6. 6
    J. J. Ramsey

    "J. J., your argument was that it isn't appropriate to say that accommodationists are putting burdens on atheists that they don't put on others"What?! You are reading way too much out of a three-sentence paragraph about how accommodationists don't necessarily treat the religious with kid gloves.And really, this talk about putting accommodationists putting burdens on atheists doesn't make a lick of sense, at least if we're talking about the atheists who are already acting as activists. They've already put the burden on themselves to better the lot of other atheists. The only question is how that's done.I don't see how it is burdening to atheist activists to insist that they not portray other activists as "Uncle Toms" or "appeasers" for making common cause with the moderate religious on certain issues. I don't see how it is burdening to atheist activists to insist that they not define "neutrality" for the NCSE/BCSE as not telling the religious that they don't have to give up all their religious beliefs to accept evolution. I certainly don't see how it is burdening to atheist activists to insist that they not imply that religious believers are stupid or crazy.Indeed, discussing "confrontational" atheists is misleading because the problem is not merely that they are confrontational.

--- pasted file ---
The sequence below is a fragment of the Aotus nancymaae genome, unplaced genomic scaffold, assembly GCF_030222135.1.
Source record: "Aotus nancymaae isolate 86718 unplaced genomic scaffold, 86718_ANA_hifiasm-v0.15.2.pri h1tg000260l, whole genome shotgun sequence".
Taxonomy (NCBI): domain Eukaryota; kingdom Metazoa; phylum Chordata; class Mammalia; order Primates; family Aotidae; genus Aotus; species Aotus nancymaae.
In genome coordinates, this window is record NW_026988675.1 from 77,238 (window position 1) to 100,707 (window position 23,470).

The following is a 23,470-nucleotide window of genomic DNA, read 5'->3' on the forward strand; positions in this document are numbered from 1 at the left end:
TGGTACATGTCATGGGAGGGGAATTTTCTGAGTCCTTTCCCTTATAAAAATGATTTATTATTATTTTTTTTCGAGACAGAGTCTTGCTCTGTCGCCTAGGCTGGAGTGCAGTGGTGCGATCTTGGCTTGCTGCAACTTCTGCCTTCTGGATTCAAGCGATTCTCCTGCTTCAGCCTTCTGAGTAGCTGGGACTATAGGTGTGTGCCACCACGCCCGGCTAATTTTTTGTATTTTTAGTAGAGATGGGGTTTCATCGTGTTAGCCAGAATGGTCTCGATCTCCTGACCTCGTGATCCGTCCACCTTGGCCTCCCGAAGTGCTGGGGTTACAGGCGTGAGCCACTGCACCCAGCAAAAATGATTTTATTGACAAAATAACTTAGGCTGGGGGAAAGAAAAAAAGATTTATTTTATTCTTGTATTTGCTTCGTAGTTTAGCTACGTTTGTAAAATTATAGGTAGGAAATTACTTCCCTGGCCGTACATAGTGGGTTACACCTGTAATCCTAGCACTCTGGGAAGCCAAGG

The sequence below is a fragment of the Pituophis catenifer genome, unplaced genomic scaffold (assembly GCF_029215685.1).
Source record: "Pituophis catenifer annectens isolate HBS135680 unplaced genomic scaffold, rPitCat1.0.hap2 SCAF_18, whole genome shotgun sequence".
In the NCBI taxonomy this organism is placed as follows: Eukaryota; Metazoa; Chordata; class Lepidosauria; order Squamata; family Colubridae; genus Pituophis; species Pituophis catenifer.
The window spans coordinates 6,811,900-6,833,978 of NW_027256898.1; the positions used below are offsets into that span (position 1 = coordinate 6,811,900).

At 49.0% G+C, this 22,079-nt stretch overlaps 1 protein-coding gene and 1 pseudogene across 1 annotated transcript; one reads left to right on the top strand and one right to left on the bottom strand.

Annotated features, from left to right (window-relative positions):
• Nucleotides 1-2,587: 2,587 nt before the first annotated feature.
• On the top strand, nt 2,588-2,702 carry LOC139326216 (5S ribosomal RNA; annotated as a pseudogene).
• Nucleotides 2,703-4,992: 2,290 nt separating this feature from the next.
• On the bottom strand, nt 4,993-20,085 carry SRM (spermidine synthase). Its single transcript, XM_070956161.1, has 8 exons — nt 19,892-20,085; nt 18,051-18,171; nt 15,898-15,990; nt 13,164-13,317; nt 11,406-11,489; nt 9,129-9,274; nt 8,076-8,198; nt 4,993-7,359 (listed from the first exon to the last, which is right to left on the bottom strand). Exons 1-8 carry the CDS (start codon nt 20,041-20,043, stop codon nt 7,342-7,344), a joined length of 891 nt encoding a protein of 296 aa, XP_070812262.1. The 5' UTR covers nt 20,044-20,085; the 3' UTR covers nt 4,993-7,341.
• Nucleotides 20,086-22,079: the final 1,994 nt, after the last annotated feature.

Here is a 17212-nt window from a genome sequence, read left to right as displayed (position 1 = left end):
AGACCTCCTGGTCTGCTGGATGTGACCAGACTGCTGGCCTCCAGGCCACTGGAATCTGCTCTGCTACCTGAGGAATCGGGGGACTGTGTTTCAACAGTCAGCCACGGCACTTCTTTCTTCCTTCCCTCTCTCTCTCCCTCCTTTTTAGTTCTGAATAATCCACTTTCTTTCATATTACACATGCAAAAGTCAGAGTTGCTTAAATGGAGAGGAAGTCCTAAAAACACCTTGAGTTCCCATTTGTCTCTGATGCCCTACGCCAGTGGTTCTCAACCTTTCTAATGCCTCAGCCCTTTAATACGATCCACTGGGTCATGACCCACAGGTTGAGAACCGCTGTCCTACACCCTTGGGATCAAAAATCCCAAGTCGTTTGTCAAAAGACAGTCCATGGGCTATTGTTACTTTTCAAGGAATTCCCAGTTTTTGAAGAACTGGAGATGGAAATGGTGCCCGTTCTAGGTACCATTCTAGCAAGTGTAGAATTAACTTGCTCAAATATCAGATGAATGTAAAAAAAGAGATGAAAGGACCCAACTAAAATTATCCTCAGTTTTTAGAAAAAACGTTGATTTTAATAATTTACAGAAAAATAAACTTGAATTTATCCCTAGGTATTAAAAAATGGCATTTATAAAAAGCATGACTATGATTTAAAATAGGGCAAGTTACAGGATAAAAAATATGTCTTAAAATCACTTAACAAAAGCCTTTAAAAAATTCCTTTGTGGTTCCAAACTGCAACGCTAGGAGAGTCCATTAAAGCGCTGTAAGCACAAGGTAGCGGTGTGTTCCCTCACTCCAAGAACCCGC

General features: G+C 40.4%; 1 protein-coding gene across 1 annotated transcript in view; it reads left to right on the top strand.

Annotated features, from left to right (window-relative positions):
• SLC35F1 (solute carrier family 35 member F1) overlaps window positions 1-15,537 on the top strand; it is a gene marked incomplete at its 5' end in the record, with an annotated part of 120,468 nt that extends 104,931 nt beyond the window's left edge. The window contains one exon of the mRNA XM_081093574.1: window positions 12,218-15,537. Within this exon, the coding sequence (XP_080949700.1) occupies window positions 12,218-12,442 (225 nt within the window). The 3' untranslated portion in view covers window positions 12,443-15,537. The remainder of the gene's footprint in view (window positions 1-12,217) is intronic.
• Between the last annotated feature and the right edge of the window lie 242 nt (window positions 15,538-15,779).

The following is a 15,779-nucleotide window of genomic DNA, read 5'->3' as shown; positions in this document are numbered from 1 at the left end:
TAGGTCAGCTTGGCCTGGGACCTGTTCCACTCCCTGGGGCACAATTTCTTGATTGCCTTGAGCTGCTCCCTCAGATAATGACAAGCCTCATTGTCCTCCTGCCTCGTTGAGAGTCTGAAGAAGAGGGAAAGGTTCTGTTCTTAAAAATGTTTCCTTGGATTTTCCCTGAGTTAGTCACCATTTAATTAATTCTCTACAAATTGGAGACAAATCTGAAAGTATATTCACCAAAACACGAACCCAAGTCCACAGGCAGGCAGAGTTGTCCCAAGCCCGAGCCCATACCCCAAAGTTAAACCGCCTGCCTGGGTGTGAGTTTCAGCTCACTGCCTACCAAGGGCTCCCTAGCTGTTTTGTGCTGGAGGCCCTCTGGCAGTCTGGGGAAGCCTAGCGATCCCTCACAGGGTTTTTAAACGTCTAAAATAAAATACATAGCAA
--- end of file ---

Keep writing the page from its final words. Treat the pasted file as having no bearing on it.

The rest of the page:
7. 7
    Stephanie Zvan

    "Okay. I "demand" that atheists' depictions of their opponents actually be correct." –J. J. RamseyJ. J., you're done here, at least until you can provide the "New Atheists" the same thing you demand of them. Until then, you're pointless. Figure out how to describe their objections accurately or go away.And seriously, I addressed the leadership question yesterday: http://almostdiamonds.blogspot.com/2011/04/taking-it-downhill.html

  8. 8
    Glendon Mellow

    I agree with Polly-O!

  9. 9
    Jason Thibeault

    So not a meme. I call forced meme, Glendon.Not that it's a bad one… sock puppets suck.http://thebuddhaisnotserious.files.wordpress.com/2010/06/polly.jpg

  10. 10
    J. J. Ramsey

    "Figure out how to describe their objections accurately or go away."Before you presume that I have mischaracterized the New Atheists, I suggest that you read Orac's old post, "The Neville Chamberlain School of Evolutionists, revisited one (hopefully) last time." You should at least see where I'm coming from on the "appeaser" stuff, and why I'm pretty sour about the New Atheists in general.Obviously, I'm no longer welcome here, so I'll "go away" now, just as you asked.

  11. 11
    Stephanie Zvan

    J. J., if you are going to group a bunch of people under one name in order to sneer at them, you'd really better be able to talk about the whole group you put under that name. If you're going to make it one of your complaints that they misrepresent the people they talk about, you'd better be able to represent them very accurately. You are either not willing or not able to do either, yet you've spent thousands of words, spread across the internet, on spreading your inaccurate and hypocritical complaints. You're doing it here, too, in your "not welcome" comment. I specified precisely the behavior that wasn't welcome. The only way that translates to you not being welcome is if you find it impossible to be honest and act in the way you demand others act. In that case, yes, I think it's probably best if you are cut off from this discussion wherever it occurs. You need a new obsession and a new hobby.